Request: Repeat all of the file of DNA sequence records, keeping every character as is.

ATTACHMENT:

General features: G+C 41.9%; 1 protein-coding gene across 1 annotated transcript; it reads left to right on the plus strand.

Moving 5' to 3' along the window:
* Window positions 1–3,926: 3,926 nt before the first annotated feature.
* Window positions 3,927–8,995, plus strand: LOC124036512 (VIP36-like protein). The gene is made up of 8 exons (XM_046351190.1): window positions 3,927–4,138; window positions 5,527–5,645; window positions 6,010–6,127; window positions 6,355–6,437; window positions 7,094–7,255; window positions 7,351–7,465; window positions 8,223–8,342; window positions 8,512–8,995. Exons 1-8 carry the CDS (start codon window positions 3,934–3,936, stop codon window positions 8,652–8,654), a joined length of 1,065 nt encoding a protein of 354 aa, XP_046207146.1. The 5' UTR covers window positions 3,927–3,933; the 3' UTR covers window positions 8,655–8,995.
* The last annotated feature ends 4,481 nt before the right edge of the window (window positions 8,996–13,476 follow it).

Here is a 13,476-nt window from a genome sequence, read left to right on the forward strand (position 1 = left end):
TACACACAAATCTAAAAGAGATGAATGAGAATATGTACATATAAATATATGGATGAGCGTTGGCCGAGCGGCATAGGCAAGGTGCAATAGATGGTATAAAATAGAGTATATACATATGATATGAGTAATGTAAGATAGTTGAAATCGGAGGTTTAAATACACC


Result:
General features: G+C 41.9%; 1 protein-coding gene across 1 annotated transcript; it reads left to right on the plus strand.

Moving 5' to 3' along the window:
* Window positions 1–3,926: 3,926 nt before the first annotated feature.
* Window positions 3,927–8,995, plus strand: LOC124036512 (VIP36-like protein). The gene is made up of 8 exons (XM_046351190.1): window positions 3,927–4,138; window positions 5,527–5,645; window positions 6,010–6,127; window positions 6,355–6,437; window positions 7,094–7,255; window positions 7,351–7,465; window positions 8,223–8,342; window positions 8,512–8,995. Exons 1-8 carry the CDS (start codon window positions 3,934–3,936, stop codon window positions 8,652–8,654), a joined length of 1,065 nt encoding a protein of 354 aa, XP_046207146.1. The 5' UTR covers window positions 3,927–3,933; the 3' UTR covers window positions 8,655–8,995.
* The last annotated feature ends 4,481 nt before the right edge of the window (window positions 8,996–13,476 follow it).

Here is a 13,476-nt window from a genome sequence, read left to right on the forward strand (position 1 = left end):
TACACACAAATCTAAAAGAGATGAATGAGAATATGTACATATAAATATATGGATGAGCGTTGGCCGAGCGGCATAGGCAAGGTGCAATAGATGGTATAAAATAGAGTATATACATATGATATGAGTAATGTAAGATAGTTGAAATCGGAGGTTTAAATACACC